Date: 20th May 2007 at 11:37pm
Written by:

We’ve experienced the highs and lows, the sackings, the suspensions, the drama, the lukewarm pies, the filth and the fury that is a season of football in the Championship with the Owls.

But the close season is here….

..and Auckland Owl is going slightly mad.

During the season, things proceed like clockwork, which is just how Owls fans like it. The entire non-footballing week is just a prelude to the main event: those 90 minutes on Saturday (or Tuesday or Wednesday or Friday night or Sunday lunchtime.. thanks, Sky) when the match day ritual can be observed.

Owls fan turn up early, well before kick-off. Is that because we want to get some chips, or meet our mates for a quick pint? No way. We get there early because we can’t bear to miss anything, not one single moment. If anything important happened, and we missed it, our mates would be winding us up for years. The game might start without us. We’re scared that Hillsborough might have mysteriously been dismantled and built somewhere else.. like Beijing, say. We buy our programme from the same seller, we turn round three times before taking our seat, we wind our lucky scarf anti-clockwise round our necks, we stay until the final whistle and always leave by the same exit, precisely 11 minutes after the game ends.. nothing wrong with that, of course. Comforting as a pair of old slippers.

And then, wallop, it’s the close season and the ritual is no more: it’s all over for another year. The sinking feeling in the pit of our stomach is only matched for severity by the sweaty palms and the headache that this particular thought gives us: WHAT ON EARTH DO WE DO WITH OUR SPARE TIME?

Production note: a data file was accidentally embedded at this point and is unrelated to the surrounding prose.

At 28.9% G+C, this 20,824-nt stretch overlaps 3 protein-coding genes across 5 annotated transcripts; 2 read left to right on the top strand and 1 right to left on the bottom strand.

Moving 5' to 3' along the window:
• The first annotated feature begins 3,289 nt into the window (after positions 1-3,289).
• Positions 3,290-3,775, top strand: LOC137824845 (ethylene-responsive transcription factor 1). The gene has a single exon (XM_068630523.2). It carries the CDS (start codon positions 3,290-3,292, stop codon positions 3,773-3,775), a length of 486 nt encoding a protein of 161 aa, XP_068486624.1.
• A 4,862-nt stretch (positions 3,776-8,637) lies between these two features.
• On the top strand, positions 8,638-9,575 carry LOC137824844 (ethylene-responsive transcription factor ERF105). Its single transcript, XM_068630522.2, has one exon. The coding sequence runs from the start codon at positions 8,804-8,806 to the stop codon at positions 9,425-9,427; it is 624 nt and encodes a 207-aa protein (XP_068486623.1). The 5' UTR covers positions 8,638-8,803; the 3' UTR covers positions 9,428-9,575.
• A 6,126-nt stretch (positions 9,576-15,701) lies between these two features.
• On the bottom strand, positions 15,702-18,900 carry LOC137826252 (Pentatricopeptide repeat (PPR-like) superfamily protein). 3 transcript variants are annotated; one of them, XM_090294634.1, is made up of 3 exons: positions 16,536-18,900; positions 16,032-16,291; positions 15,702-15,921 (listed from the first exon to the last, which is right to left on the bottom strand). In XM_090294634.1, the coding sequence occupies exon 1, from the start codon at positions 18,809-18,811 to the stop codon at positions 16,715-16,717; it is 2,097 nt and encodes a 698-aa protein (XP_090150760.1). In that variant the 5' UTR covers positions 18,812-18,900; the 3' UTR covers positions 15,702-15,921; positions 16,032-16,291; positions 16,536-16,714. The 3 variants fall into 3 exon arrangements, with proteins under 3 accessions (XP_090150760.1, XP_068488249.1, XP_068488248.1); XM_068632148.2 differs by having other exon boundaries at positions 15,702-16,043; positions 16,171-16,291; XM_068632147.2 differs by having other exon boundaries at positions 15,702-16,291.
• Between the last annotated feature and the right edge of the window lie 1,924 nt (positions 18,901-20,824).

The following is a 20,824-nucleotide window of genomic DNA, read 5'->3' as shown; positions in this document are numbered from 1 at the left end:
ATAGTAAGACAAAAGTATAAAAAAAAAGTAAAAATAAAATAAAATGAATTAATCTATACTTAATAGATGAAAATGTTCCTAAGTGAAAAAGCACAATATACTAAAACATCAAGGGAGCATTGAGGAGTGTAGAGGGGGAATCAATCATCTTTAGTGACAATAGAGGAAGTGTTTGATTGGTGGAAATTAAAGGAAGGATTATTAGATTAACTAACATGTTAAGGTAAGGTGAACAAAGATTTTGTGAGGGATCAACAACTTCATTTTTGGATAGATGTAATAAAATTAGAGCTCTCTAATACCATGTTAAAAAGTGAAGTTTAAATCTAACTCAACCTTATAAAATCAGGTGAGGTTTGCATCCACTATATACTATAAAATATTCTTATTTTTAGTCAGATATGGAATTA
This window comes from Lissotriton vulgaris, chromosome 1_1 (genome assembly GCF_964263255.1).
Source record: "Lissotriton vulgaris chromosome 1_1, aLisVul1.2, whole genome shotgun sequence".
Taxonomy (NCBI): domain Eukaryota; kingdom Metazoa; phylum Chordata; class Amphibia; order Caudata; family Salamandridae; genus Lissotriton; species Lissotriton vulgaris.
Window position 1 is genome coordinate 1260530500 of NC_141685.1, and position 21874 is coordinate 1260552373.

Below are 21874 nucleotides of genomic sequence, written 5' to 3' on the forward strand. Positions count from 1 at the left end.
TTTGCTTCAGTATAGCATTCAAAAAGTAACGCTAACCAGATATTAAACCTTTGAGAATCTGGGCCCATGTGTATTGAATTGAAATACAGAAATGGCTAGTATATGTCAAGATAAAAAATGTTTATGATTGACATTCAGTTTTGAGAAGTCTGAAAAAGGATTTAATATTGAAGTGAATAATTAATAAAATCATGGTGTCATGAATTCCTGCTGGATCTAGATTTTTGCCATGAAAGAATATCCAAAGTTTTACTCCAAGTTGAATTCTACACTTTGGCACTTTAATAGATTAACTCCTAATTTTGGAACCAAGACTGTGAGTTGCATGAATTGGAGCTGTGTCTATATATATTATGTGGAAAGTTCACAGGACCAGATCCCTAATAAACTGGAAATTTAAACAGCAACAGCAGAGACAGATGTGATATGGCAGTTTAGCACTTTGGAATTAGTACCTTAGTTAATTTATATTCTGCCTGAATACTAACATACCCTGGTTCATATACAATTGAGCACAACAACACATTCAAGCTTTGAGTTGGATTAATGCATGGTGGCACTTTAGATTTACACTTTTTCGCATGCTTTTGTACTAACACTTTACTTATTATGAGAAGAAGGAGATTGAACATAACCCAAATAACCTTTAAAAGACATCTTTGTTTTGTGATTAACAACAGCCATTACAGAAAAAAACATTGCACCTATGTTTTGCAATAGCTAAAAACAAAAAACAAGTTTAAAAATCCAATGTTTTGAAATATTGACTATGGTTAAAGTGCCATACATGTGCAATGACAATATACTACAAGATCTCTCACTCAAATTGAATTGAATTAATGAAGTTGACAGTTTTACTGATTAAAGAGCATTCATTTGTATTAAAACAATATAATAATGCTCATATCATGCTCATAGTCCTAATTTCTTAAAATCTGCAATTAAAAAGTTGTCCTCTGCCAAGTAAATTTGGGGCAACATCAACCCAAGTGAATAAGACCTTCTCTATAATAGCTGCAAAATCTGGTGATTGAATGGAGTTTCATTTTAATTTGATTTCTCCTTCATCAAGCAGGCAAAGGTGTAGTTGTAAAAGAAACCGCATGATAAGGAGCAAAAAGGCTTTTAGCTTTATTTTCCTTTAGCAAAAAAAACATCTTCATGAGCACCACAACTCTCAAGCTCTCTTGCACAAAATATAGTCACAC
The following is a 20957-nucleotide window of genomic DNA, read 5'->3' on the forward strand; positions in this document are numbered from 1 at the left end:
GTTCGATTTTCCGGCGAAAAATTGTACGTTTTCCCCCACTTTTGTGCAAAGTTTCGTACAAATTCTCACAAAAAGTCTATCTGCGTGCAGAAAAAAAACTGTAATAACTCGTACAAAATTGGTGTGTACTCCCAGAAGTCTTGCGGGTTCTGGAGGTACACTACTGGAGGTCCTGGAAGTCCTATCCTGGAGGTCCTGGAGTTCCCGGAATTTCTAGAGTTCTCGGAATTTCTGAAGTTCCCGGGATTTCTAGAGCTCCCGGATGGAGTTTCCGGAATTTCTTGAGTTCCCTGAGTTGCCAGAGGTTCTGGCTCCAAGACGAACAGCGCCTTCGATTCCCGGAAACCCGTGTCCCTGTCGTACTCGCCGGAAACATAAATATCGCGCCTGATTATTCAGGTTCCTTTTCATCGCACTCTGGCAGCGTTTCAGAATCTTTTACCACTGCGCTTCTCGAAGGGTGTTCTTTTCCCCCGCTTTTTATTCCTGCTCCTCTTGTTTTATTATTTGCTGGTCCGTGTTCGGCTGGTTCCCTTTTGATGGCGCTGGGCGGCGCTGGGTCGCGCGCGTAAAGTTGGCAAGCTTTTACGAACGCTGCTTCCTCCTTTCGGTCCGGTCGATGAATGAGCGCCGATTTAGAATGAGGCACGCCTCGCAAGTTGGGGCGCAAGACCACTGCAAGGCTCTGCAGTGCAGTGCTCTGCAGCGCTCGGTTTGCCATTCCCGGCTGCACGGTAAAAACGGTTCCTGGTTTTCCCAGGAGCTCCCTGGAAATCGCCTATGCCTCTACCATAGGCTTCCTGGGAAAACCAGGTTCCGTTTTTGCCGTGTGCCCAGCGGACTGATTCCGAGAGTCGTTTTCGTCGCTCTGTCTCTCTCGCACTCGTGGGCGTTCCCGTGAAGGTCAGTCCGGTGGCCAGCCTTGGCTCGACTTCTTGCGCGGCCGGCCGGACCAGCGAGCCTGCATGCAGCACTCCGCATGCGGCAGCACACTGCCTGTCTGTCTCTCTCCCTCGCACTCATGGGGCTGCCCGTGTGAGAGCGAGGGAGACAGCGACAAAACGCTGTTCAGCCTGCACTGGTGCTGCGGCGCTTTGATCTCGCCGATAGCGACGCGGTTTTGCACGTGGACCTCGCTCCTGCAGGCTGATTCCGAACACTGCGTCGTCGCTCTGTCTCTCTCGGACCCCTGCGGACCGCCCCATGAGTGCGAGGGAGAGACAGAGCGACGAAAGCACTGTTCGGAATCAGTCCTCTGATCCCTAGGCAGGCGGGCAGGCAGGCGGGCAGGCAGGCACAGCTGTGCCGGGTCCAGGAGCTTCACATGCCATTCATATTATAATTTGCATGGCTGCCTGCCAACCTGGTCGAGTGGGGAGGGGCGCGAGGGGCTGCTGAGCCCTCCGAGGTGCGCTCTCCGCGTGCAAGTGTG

It’s at least ten weeks to the start of the new season. Ten whole weeks of purgatory. So we go out with non-footballing friends we haven’t seen since… well, the last close season, pretty much. Our minds wander to thoughts of Hillsborough and the famous blue and white stripes once every ten…. no, make that eleven, seconds.

But surely there’s plenty of activity to keep our footy-obsessed brain occupied? As withdrawal symptoms kick in, transfer speculation, innuendo and gossip take hold. There’s always the playoffs (nice if we’re involved) and the FA Cup final: after all, it’s traditional, isn’t it, and good on the telly and a spectacle and a laugh and it’s nice to be impartial for once and that nice Richard Keys is very funny, if a bit hairy and…. it JUST WON’T DO!

Despair sets in as those inadequate substitutes for Owls football fade away. There’s only one answer (assuming there are no European Championships or World Cups to distract us): alcohol.

Drink enough of it and we won’t notice there’s no football: in fact whilst under the influence of it, we’ll be able to re-live last season minute by minute, over and over again until we’re left in a dark corner of the pub rambling on for the 23rd time about the team’s need for a new goalkeeper, surrounded by empty crisp packets, fag butts, and broken glass. Our friends have departed long ago and there’s a funny smell in the air…